Iwona Kuraszko considers the state of corporate ethics in Poland

Corporate social responsibility is a relatively new concept in Poland. Research shows that public expectations of the business sector in Poland are mostly related to employment conditions. Partly as a result, there is a growing awareness among managers in larger Polish firms that fair treatment of employees improves worker motivation and efficiency.

The country faces the cultural problem of a lack of trust, which contributes to a low level of social capital. According to the Edelman Trust Barometer 2008, only about 12 per cent of Poles trust each other, and only 11 per cent trust their government to do what is right. The Polish “elites” have less trust in their government than those in any other country surveyed. On the other hand, 45 per cent of Poles trust businesses, 38 per cent trust non-governmental organisations and 37 per cent trust the Polish media.

It is becoming obvious that business ethics have an important role to play in modern Poland. Multinationals that are the global leaders in corporate responsibility can help provide Polish companies with some insights. Domestic companies in Poland often do not perceive themselves as being able to play a role in improving social conditions. Generally, Polish companies look to improve relations with stakeholders by sponsoring local community initiatives. Many are simply not aware that corporate responsibility represents an opportunity to improve trust, management standards and reputation as well as being simply good business risk-management.

Multinational know-how

Research has shown that 80 per cent of Polish managers believe corporate social responsibility is an important tool of building a positive corporate image and reputation. More than half still consider corporate responsibility as “supporting people in need”, an attitude much more linked to philanthropic activities than modern notions of responsible business.

According to research by the Responsible Business Forum in Poland, within companies in Poland that engage in what they call corporate social responsibility, more than four-fifths of managers who initiate social responsibility projects are based in public relations departments. They usually report to their heads of communications. Meanwhile, 35 per cent of public relations agencies devise and implement corporate responsibility strategies for their clients. These are mostly western companies.

Unfortunately, Polish subsidiaries of multinationals often do not put in place the corporate responsibility policies developed by their western head offices. The cause is probably the lack of public pressure and lower expectations of business, combined with a lack of allocated financial and management resources.

Multinational and domestic companies in Poland generally do not use tools and procedures for managing corporate responsibility strategy. For example there are only three firms currently using the Global Reporting Initiative’s tools for social and environmental reporting.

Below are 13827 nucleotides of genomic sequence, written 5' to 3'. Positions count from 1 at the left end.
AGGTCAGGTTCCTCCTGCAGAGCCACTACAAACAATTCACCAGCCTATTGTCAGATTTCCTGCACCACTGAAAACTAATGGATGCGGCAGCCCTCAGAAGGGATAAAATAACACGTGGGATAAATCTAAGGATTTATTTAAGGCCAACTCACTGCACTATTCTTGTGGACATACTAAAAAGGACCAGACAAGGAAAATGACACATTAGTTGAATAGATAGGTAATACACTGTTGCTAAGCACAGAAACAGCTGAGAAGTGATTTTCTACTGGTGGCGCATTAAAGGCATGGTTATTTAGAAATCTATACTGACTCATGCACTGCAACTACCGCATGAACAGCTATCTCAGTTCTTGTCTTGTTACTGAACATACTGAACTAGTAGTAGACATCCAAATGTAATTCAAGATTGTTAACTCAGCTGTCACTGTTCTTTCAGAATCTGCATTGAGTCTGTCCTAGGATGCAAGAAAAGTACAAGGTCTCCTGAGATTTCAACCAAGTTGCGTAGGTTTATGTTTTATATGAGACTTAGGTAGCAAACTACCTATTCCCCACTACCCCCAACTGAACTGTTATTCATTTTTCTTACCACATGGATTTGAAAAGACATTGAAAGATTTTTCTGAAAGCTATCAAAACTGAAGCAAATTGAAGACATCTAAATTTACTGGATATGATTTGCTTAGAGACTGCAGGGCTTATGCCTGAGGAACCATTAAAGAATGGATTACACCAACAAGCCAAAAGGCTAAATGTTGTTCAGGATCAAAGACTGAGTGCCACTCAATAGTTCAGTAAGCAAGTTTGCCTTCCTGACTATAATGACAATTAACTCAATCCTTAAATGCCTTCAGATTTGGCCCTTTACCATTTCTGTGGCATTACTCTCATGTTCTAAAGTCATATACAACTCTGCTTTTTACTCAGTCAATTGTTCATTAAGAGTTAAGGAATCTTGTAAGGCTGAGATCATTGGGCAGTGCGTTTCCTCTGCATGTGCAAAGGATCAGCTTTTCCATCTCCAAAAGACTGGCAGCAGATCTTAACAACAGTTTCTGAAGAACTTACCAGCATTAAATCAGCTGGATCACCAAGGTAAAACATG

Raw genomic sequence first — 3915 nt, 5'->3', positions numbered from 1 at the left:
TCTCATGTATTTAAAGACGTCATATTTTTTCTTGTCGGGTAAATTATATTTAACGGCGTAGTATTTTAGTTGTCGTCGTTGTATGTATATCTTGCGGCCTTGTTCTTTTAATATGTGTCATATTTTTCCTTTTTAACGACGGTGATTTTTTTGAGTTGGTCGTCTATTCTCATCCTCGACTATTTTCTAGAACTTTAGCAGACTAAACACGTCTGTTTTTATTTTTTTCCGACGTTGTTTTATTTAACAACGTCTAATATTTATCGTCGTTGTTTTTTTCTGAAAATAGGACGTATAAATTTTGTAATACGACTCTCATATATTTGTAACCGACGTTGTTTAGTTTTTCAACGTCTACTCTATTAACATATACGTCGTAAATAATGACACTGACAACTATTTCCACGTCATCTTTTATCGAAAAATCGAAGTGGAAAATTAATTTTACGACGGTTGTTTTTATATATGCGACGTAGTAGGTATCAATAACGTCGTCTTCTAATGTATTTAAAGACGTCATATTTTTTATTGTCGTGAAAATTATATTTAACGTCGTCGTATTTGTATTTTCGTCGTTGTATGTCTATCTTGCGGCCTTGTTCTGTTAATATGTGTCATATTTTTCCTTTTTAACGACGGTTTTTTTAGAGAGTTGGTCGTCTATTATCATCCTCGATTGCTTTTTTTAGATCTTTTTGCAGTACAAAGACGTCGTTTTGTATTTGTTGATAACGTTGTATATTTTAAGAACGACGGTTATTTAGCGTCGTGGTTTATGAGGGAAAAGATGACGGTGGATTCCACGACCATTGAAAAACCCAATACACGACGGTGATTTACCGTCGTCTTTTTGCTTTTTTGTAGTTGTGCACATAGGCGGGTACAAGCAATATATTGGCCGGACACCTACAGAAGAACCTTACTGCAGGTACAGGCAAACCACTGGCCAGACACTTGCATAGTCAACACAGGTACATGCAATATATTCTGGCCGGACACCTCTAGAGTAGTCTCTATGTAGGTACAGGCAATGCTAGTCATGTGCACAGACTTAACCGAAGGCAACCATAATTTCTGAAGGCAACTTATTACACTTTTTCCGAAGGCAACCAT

Several years ago in Poland there were just two companies that really embedded responsible business strategy into their central corporate structure. Danone was the first to have a member of the executive board in charge of corporate responsibility strategy. The French firm has created a partnership to reduce child malnutrition with Poland’s Mother and Child Institute, local governments and two other companies. The other company, heavy industry firm PKN Orlen, has a separate compliance department with a code of conduct created by employees.

British American Tobacco, active in the field of corporate responsibility in many countries, has started social reporting and its global social dialogue process in Poland. Procter & Gamble encourages its customers to use eco-friendly washing powder. Meanwhile, Philips has begun eco-marketing campaigns alongside its new environmentally friendly products. And one of the biggest Polish firms, telecoms monopoly Telekomunikacja Polska, is building infrastructure to enable people in rural villages to access the internet.

The Polish media does not yet play an important role in promoting the idea of social responsibility. But specialist and business journals are starting to write more about it. The discussion of corporate responsibility in public debate has been promoted by a growing number of reports from organisations such as the UN Development Programme. Awareness-raising campaigns about diversity and gender balance, financed by the EU, the World Bank and the UN, are also making an impact.

Poland is in the nascent stages of grasping the importance of modern corporate responsibility. Outside institutions have played an important role in raising awareness. But ultimately, it will be up to Polish managers to decide that corporate social responsibility can represent a competitive advantage, and to integrate it with their day-to-day business.

Iwona Kuraszko is development and research manager for the Responsible Business Forum in Poland.

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